In a violent street fight there are no rules, no point-system hits, no tap-outs, no break every three minutes, no referee, no rules that protect the back of your head or below your waist. A violent street fight is not about belts, it’s not about a trophy or how perfect your kata looks, or about a title. It’s not about looking good or promoting your style.
A real violent street fight is about one thing and one thing only, Survival. If when faced with somebody that wants to steal from you, you are able to live to tell the story, you are a winner. If you can talk yourself or run out of that situation unharmed, you are a winner.
In a violent street fight everything around you is to be used to your advantage; any object, the floor and the wall are there for you to use if need-be. In a violent street fight no part of your opponent’s body is off-limits. On the street there is no such thing as fighting dirty, you are fighting for your life.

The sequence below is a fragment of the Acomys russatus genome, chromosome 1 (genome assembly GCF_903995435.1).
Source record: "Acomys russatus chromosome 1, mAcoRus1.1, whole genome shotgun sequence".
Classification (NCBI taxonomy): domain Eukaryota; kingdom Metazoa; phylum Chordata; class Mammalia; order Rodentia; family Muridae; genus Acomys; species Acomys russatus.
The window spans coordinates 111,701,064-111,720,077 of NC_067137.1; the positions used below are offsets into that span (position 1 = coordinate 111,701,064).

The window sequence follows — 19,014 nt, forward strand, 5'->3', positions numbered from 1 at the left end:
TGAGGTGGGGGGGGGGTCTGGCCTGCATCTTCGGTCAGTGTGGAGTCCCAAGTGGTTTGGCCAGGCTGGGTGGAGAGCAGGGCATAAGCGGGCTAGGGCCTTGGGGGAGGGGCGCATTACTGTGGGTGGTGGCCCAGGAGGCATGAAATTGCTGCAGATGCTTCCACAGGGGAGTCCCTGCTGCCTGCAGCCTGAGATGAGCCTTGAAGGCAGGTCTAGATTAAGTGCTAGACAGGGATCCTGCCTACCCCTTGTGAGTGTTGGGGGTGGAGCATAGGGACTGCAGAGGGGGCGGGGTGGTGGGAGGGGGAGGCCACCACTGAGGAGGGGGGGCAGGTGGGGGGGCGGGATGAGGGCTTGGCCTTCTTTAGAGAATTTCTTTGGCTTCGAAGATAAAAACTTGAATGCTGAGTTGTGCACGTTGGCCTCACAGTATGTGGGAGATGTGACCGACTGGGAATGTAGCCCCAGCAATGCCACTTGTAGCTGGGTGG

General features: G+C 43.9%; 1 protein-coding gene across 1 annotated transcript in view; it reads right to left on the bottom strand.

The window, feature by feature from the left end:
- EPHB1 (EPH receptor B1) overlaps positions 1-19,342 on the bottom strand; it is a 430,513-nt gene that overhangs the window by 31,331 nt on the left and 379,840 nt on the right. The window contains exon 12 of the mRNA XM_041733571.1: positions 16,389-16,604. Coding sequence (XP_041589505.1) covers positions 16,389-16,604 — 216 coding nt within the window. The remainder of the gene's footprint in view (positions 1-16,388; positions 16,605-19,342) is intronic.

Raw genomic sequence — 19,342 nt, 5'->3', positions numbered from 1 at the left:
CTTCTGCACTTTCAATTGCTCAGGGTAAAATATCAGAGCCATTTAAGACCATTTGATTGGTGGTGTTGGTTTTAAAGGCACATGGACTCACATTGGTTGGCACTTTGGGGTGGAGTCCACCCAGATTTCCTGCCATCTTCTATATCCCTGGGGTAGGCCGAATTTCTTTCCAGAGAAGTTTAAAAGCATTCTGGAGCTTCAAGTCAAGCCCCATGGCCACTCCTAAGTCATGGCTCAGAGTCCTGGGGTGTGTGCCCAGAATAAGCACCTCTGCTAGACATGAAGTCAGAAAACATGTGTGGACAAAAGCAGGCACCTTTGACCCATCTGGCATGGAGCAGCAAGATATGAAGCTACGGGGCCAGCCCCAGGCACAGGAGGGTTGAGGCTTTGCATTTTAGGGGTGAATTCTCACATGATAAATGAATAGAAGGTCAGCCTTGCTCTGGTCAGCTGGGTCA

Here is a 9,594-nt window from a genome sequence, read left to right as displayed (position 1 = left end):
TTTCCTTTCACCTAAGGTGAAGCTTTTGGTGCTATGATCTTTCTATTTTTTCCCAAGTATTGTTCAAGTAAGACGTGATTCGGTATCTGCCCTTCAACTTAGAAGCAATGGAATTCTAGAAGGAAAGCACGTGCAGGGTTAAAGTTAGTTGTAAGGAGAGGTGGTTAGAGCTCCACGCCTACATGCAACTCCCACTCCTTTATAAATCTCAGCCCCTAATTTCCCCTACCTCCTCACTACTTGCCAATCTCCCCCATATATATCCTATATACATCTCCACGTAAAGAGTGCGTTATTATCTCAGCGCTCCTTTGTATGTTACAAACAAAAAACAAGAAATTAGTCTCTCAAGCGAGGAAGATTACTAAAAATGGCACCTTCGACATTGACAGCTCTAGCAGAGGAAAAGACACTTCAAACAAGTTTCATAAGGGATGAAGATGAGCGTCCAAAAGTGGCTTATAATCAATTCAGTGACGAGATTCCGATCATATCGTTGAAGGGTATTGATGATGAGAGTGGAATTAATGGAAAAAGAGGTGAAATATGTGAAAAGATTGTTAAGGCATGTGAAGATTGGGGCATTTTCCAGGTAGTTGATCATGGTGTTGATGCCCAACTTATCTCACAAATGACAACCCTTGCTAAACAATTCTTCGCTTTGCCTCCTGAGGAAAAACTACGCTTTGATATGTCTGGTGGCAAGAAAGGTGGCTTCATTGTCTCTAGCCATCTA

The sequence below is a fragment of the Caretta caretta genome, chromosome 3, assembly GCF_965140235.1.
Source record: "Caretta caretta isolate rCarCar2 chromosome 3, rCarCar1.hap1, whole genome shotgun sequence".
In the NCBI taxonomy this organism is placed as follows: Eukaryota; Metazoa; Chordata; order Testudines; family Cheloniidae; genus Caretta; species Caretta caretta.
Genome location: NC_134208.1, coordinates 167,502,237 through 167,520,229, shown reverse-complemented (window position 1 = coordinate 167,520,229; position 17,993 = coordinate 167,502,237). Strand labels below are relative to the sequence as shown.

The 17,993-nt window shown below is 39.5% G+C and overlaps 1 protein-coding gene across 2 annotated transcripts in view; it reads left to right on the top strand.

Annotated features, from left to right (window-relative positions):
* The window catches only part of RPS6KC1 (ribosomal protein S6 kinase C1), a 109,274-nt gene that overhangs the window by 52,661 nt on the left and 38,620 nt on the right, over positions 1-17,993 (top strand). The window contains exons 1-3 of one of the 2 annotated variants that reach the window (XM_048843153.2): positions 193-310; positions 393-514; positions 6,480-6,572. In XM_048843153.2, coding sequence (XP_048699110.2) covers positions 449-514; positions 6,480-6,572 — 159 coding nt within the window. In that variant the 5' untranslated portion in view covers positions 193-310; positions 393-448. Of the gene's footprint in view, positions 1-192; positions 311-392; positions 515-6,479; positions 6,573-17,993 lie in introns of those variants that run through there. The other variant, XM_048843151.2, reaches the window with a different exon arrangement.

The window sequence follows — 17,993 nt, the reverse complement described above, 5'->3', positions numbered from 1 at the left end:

As a Martial Arts Instructor I find it irresponsible for us not to recreate, as much as possible, real street fight scenarios. Our dojos are consumed with the point-system approach of fighting and with Katas. Many dojos, even when presenting self-defense techniques are really failing to present real life scenarios.
The primary goal of traditional martial arts is to develop character. That character development will help us to stay away from people, situations and places that will lead to violence. Character helps us to fight without throwing a punch by being alert and aware of what is around us.
The second goal of traditional martial arts is for the martial artist to be able to effectively defend himself, his family, the innocent and the weak, even if that means to loose his/her own life in the process.
There is nothing wrong with the belts, trophies and tournaments, but we must keep in mind what the priorities are.